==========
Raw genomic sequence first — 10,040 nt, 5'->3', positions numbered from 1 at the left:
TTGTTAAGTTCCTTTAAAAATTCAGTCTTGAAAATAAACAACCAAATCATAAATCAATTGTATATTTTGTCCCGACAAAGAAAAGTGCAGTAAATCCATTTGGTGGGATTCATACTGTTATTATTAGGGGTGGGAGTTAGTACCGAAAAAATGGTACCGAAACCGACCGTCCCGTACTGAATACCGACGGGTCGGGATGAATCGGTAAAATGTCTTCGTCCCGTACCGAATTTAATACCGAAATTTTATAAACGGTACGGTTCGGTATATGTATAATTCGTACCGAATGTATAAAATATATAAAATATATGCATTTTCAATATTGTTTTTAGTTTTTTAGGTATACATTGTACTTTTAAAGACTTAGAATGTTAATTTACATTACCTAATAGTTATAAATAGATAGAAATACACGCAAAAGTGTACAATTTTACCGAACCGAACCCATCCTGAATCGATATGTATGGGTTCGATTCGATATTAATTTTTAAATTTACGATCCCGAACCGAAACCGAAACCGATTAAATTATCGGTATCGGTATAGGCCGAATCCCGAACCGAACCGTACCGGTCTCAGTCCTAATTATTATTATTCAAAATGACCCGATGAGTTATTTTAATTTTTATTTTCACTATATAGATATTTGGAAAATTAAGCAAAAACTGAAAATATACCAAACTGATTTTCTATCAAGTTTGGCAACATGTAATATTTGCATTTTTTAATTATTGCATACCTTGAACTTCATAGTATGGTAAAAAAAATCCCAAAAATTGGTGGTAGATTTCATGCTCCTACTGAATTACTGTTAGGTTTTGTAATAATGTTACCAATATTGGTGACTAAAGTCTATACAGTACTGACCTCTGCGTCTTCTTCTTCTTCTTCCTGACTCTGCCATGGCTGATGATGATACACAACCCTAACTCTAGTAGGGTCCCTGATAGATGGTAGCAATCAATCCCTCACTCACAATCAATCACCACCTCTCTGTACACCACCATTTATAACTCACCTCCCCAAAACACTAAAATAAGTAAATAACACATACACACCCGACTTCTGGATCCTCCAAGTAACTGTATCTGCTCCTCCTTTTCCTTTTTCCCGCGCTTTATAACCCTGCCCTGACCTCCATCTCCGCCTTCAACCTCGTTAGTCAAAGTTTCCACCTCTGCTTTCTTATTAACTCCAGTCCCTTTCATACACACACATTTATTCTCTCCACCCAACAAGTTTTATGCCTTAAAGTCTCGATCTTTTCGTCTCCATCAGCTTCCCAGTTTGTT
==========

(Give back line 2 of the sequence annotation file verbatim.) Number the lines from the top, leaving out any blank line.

TTGTTAAGTTCCTTTAAAAATTCAGTCTTGAAAATAAACAACCAAATCATAAATCAATTGTATATTTTGTCCCGACAAAGAAAAGTGCAGTAAATCCATTTGGTGGGATTCATACTGTTATTATTAGGGGTGGGAGTTAGTACCGAAAAAATGGTACCGAAACCGACCGTCCCGTACTGAATACCGACGGGTCGGGATGAATCGGTAAAATGTCTTCGTCCCGTACCGAATTTAATACCGAAATTTTATAAACGGTACGGTTCGGTATATGTATAATTCGTACCGAATGTATAAAATATATAAAATATATGCATTTTCAATATTGTTTTTAGTTTTTTAGGTATACATTGTACTTTTAAAGACTTAGAATGTTAATTTACATTACCTAATAGTTATAAATAGATAGAAATACACGCAAAAGTGTACAATTTTACCGAACCGAACCCATCCTGAATCGATATGTATGGGTTCGATTCGATATTAATTTTTAAATTTACGATCCCGAACCGAAACCGAAACCGATTAAATTATCGGTATCGGTATAGGCCGAATCCCGAACCGAACCGTACCGGTCTCAGTCCTAATTATTATTATTCAAAATGACCCGATGAGTTATTTTAATTTTTATTTTCACTATATAGATATTTGGAAAATTAAGCAAAAACTGAAAATATACCAAACTGATTTTCTATCAAGTTTGGCAACATGTAATATTTGCATTTTTTAATTATTGCATACCTTGAACTTCATAGTATGGTAAAAAAAATCCCAAAAATTGGTGGTAGATTTCATGCTCCTACTGAATTACTGTTAGGTTTTGTAATAATGTTACCAATATTGGTGACTAAAGTCTATACAGTACTGACCTCTGCGTCTTCTTCTTCTTCTTCCTGACTCTGCCATGGCTGATGATGATACACAACCCTAACTCTAGTAGGGTCCCTGATAGATGGTAGCAATCAATCCCTCACTCACAATCAATCACCACCTCTCTGTACACCACCATTTATAACTCACCTCCCCAAAACACTAAAATAAGTAAATAACACATACACACCCGACTTCTGGATCCTCCAAGTAACTGTATCTGCTCCTCCTTTTCCTTTTTCCCGCGCTTTATAACCCTGCCCTGACCTCCATCTCCGCCTTCAACCTCGTTAGTCAAAGTTTCCACCTCTGCTTTCTTATTAACTCCAGTCCCTTTCATACACACACATTTATTCTCTCCACCCAACAAGTTTTATGCCTTAAAGTCTCGATCTTTTCGTCTCCATCAGCTTCCCAGTTTGTT